.380 ACP

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The .380 ACP (Automatic Colt Pistol) pistol cartridge is a rimless, straight-walled pistol cartridge developed by firearms designer John Browning. The cartridge headspaces on the mouth of the case.[1] It was introduced in 1908 by Colt, and has been a popular self-defense cartridge ever since. Other names for .380 ACP include .380 Auto, 9mm Browning, 9mm Corto, 9mm Kurz, 9mm Short, 22 Fat, 9×17mm and 9 mm Browning Court (which is the Commission Internationale Permanente pour l'Epreuve des Armes à Feu Portatives - C.I.P. designation). It is not to be confused with .38 ACP, 9×18mm Ultra, 9mm Makarov or 9mm Luger (9mm Parabellum).

The .380 ACP is a compact .38 caliber/9 mm round that is used primarily for concealed carry self-defense in pocket pistols such as the Ruger LCP, Walther PPK, and the Glock 42.

Appeal to Survivalists

The .380 ACP has experienced widespread use in the years since its introduction. It was famously used by many German officers during World War II in the Walther PPK, as well as by Italian forces in the Beretta M1934. However, as a service pistol round, its power did not provide suitable penetration for combat. It did find use as a backup gun due to low recoil, and is popular in the civilian market as a personal defense round. The .380 ACP round is considered suitable for self-defense situations, and as a result, it has been a viable choice for concealed carry pistols. The combination of decent penetration in close range defense situations with light recoil has made it a viable round for those who wish to carry a small, lightweight handgun that can still provide adequate defense. It was the round used in Defense Distributed's "Wiki Weapon" project to successfully 3D print a firearm.

Ballistic Characteristics

Ballistic performance Bullet weight/type Velocity Energy 90 gr (6 g) JHP 1,000 ft/s (300 m/s) 200 ft·lbf (270 J) 95 gr (6 g) FMJ 980 ft/s (300 m/s) 203 ft·lbf (275 J)

Test barrel length: 3.75 inches (9.5 cm) Source(s): Federal Cartridge[2]


File:380 Auto vs 9mm Luger.jpg
The .380 ACP compared to a 9mm Luger cartridge.

The .380 ACP is compact and light, but has a relatively short range and less stopping power than other modern pistol cartridges.[3] According to gun author Massad Ayoob, "Some experts will say it's barely adequate, and others will say it's barely inadequate."[4] Even so, it remains a popular self-defense cartridge for shooters who want a lightweight pistol with manageable recoil. It is slightly less powerful than a standard-pressure .38 Special and uses 9 mm (.355 in) diameter bullets. The heaviest bullet that can be safely loaded into the .380 ACP is 115 g, though the standard has long been 85 gr, 90 gr or 95 gr (5.5, 5.8 or 6.2 g).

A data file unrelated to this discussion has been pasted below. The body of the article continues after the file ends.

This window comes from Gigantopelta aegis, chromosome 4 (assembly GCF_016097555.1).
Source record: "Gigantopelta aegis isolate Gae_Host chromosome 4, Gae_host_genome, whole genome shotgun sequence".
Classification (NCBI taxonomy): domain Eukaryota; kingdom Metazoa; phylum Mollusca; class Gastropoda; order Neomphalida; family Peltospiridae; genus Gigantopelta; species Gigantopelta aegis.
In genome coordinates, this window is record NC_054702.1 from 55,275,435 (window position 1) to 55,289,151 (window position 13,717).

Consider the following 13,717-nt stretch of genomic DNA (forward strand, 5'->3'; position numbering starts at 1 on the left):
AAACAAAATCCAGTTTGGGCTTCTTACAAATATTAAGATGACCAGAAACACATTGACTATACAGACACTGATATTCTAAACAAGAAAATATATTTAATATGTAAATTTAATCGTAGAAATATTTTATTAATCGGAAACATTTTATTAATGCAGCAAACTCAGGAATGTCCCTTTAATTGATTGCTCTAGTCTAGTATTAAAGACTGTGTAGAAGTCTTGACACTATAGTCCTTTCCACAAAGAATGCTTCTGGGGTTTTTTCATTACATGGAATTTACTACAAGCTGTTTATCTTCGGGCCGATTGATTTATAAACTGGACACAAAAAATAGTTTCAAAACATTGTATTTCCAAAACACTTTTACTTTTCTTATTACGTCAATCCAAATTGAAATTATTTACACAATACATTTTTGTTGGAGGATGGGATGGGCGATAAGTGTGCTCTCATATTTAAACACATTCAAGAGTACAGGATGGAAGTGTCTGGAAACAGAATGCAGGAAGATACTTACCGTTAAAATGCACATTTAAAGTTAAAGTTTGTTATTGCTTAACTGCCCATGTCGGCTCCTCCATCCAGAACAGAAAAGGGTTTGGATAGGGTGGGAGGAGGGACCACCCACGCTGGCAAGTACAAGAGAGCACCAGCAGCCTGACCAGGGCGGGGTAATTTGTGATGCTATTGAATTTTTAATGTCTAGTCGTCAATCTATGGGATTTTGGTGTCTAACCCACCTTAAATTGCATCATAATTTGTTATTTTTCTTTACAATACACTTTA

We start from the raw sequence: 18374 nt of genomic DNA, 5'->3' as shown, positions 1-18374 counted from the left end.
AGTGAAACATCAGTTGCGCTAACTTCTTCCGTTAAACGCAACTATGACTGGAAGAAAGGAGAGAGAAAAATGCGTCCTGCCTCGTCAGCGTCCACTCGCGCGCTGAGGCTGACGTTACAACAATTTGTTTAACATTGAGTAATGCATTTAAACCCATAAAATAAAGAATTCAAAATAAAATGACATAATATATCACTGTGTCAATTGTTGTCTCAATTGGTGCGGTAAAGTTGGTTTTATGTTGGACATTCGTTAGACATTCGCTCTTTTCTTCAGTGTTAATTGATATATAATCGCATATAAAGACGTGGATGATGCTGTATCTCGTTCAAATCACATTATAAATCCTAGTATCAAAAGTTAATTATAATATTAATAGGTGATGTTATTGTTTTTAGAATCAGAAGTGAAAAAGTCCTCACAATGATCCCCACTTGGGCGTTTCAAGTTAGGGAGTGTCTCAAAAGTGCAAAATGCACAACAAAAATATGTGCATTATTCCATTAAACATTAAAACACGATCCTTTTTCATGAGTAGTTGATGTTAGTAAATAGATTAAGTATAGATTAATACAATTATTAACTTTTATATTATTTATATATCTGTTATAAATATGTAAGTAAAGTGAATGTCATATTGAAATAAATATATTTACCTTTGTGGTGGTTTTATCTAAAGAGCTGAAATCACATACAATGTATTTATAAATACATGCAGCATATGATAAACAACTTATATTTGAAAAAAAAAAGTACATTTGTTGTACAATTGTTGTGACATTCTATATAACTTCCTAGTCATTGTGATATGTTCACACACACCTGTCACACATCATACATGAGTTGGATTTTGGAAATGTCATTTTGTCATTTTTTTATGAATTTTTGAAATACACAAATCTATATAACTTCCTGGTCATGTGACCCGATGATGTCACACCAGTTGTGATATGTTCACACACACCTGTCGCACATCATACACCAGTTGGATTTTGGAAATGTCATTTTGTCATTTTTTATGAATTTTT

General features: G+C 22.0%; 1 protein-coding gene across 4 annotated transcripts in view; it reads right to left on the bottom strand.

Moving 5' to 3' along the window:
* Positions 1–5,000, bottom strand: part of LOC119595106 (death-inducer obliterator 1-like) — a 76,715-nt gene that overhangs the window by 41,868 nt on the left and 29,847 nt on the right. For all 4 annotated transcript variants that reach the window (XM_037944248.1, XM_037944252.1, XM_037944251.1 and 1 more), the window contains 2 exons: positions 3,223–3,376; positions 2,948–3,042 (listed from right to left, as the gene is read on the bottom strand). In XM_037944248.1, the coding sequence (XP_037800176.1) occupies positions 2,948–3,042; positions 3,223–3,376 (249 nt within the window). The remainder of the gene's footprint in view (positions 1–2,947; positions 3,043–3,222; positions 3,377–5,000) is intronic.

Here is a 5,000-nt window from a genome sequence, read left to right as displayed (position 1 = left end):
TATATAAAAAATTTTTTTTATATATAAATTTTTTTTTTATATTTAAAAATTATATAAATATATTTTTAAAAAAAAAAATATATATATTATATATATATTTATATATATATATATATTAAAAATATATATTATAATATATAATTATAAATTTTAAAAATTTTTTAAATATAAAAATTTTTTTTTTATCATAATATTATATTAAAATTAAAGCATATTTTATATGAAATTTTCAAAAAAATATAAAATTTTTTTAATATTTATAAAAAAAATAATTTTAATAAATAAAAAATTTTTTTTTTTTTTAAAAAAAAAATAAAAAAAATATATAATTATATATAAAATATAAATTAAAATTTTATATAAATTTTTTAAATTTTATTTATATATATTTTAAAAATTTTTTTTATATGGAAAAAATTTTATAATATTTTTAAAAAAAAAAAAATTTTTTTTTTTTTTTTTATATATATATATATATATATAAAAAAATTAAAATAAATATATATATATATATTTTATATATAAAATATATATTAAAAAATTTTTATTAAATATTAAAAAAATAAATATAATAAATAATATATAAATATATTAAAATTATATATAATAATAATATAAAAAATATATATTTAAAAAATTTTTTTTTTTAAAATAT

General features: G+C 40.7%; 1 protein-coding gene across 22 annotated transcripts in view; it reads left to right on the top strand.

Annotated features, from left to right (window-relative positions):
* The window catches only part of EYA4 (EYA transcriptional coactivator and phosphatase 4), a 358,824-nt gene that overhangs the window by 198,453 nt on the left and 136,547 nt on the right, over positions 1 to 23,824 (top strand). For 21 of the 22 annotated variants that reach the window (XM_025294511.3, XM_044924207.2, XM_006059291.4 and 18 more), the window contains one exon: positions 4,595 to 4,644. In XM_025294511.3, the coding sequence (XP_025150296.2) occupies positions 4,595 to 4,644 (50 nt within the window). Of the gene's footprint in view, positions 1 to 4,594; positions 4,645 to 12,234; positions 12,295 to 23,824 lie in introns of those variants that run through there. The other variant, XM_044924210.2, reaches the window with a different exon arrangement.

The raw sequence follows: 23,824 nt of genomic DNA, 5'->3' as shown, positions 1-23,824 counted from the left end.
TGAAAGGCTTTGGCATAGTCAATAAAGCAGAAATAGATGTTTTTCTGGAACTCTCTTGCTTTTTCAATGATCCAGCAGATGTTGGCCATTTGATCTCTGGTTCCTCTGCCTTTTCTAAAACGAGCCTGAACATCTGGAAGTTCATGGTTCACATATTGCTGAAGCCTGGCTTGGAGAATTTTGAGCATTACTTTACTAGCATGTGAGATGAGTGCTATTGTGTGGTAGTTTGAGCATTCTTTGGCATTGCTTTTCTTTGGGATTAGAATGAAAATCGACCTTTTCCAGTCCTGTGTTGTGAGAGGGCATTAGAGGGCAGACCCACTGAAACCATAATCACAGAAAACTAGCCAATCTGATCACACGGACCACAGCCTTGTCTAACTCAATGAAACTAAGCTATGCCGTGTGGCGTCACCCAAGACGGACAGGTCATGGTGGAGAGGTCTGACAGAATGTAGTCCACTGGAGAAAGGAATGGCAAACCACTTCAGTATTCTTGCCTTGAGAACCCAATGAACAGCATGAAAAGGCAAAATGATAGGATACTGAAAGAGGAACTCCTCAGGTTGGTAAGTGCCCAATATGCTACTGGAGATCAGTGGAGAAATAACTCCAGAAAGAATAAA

The wounding potential of bullets is often characterized in terms of a bullet's expanded diameter, penetration depth, and energy. Bullet energy for .380 ACP loads varies from roughly 190 to 220 foot pounds. The table below shows common performance parameters for several .380 ACP loads. Bullet weights ranging from 85 to 95 gr are common. Penetration depths from 6.5 to 17 cm are available for various applications and risk assessments.

Manufacturer Load Mass Velocity Energy Expansion (inches)[5] Penetration [5] PC[5] TSC[5]
ATOMIC Ammo Bonded JHP 90 gr 1100 ft/s 241 ft/lb 0.64 inches 12.0 inches NA NA
Cor-Bon JHP +P 90 gr 1050 ft/s 220 ft/lbs 0.58 inch 9.0 inch 2.38 cubic inches 15.7 cubic inches
Federal Cartridges HydraShok JHP 90 gr 1000 ft/s 200 ft/lbs 0.58 inch 10.5 inch 2.77 cubic inches 21.0 cubic inches
Winchester Silvertip JHP 85 gr 1000 ft/s 189 ft/lbs 0.63 inch 6.5 inch 2.03 cubic inches 10.6 cubic inches
CCI/Speer JHP 88 gr 1000 ft/s 196 ft/lbs 0.36 inch 17.0 inch 1.73 cubic inches 9.1 cubic inches
Hornady XTP 90 gr 1000 ft/s 200 ft/lbs 0.44 inch 11.8 inch 1.73 cubic inches 9.1 cubic inches
Federal FMJ 95 gr 955 ft/s 193 ft/lbs 0.36 inch 17 inch 1.73 cubic inches 8.7 cubic inches


  • Expansion – expanded bullet diameter (ballistic gelatin).
  • Penetration – penetration depth (ballistic gelatin).
  • PC – permanent cavity volume (ballistic gelatin, FBI method).
  • TSC – temporary stretch cavity volume (ballistic gelatin).

Associated Firearms

See Also


External Links

Christian Gun Owner fundamentals of reloading with a turret press

Christian Gun Owner fundamentals of reloading with a Dillon press.
  1. Wilson, R. K. Textbook of Automatic Pistols, p.241. Plantersville, SC: Small Arms Technical Publishing Company, 1943.
  2. http://www.federalcartridge.com/ballistics, Federal Cartridge Ballistics, http://web.archive.org/web/20070927040132/http://www.federalcartridge.com/ballistics
  3. http://www.stevespages.com/page8f380acp.html, .380ACP Terminal Ballistics, http://web.archive.org/web/20071016225924/http://stevespages.com/page8f380acp.html
  4. Ayoob, Massad. (2007)The Gun Digest Book of Combat Handgunnery. Krause Publications. Page 97. ISBN 0-89689-525-4.
  5. 5.0 5.1 5.2 5.3 Marshall and Sanow, Street Stoppers, Appendix A, Paladin 2006 ISBN 978-0-87364-872-1